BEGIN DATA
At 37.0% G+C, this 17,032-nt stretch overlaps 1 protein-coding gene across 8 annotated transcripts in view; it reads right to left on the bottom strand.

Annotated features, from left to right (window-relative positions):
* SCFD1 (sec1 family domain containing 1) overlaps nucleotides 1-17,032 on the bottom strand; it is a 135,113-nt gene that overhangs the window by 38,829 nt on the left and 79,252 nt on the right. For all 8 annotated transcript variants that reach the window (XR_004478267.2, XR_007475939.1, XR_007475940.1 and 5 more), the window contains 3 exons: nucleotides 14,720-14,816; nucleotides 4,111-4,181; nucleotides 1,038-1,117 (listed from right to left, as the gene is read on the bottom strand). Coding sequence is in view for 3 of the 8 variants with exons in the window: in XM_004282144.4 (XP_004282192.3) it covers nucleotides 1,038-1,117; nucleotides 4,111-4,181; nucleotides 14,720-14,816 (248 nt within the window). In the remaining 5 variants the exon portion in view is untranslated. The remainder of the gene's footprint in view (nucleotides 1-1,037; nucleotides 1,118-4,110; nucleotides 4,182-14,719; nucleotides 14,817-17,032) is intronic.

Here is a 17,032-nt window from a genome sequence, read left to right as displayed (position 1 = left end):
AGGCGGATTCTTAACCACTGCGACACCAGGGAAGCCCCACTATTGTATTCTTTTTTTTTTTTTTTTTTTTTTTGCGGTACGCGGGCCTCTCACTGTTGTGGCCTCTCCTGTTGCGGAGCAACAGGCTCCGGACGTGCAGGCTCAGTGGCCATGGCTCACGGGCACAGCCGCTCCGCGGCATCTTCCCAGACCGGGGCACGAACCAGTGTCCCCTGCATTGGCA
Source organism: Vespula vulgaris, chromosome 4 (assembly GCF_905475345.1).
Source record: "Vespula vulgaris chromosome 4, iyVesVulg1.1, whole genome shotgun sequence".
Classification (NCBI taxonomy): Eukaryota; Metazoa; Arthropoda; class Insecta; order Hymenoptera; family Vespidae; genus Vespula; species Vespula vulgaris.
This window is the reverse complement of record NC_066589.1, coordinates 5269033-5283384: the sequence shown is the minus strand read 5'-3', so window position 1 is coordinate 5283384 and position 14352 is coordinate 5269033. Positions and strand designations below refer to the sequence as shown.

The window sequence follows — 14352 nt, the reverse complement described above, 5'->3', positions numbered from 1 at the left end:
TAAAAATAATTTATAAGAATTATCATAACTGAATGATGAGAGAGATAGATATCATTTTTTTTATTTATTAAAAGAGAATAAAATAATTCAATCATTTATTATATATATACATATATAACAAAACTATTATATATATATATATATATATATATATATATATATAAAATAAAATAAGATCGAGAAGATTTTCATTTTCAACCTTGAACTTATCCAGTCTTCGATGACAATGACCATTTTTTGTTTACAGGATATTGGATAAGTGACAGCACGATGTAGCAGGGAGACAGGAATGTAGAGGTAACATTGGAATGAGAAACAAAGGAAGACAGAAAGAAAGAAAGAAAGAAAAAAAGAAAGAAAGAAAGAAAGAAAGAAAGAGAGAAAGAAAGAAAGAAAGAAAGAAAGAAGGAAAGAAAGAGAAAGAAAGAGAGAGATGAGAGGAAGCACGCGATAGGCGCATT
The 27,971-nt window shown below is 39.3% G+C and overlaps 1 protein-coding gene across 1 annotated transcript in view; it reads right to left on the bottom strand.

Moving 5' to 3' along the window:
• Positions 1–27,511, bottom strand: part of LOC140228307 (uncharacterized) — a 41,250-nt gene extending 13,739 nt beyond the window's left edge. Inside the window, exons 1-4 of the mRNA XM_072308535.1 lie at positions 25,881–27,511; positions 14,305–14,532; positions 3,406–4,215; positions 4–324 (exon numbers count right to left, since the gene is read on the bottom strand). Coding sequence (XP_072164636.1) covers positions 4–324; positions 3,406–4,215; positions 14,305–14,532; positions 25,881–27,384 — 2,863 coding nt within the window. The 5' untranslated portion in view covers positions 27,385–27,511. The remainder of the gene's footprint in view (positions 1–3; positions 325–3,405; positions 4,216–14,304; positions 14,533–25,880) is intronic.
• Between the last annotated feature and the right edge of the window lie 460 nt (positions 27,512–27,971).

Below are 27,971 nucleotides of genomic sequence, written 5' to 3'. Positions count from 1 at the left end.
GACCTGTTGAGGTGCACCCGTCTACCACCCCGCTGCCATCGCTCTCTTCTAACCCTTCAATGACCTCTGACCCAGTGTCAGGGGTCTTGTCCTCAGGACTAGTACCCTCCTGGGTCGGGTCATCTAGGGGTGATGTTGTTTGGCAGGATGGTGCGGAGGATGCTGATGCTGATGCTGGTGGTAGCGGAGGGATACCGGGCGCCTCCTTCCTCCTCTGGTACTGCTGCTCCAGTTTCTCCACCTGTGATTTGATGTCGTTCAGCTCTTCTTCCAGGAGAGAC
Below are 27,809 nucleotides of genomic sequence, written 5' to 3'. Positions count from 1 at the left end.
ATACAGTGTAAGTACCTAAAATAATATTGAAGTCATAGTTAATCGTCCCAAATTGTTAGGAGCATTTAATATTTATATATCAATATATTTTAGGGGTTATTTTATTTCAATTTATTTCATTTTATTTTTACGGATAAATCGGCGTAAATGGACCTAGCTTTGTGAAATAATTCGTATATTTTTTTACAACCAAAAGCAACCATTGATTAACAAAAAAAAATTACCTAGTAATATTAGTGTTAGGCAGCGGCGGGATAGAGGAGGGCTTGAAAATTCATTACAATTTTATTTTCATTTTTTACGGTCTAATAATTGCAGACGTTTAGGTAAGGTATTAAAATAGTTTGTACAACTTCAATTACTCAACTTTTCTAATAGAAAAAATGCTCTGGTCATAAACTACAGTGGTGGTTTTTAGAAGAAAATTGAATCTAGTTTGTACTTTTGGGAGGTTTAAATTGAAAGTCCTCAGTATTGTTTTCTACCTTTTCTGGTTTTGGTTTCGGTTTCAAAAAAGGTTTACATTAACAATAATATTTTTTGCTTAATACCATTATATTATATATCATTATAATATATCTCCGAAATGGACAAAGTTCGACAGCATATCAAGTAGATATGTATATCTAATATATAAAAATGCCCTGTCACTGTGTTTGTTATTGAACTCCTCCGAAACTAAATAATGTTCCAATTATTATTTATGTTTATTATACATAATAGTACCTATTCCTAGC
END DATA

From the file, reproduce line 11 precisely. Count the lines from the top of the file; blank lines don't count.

TAAAAATAATTTATAAGAATTATCATAACTGAATGATGAGAGAGATAGATATCATTTTTTTTATTTATTAAAAGAGAATAAAATAATTCAATCATTTATTATATATATACATATATAACAAAACTATTATATATATATATATATATATATATATATATATATAAAATAAAATAAGATCGAGAAGATTTTCATTTTCAACCTTGAACTTATCCAGTCTTCGATGACAATGACCATTTTTTGTTTACAGGATATTGGATAAGTGACAGCACGATGTAGCAGGGAGACAGGAATGTAGAGGTAACATTGGAATGAGAAACAAAGGAAGACAGAAAGAAAGAAAGAAAGAAAAAAAGAAAGAAAGAAAGAAAGAAAGAAAGAGAGAAAGAAAGAAAGAAAGAAAGAAAGAAGGAAAGAAAGAGAAAGAAAGAGAGAGATGAGAGGAAGCACGCGATAGGCGCATT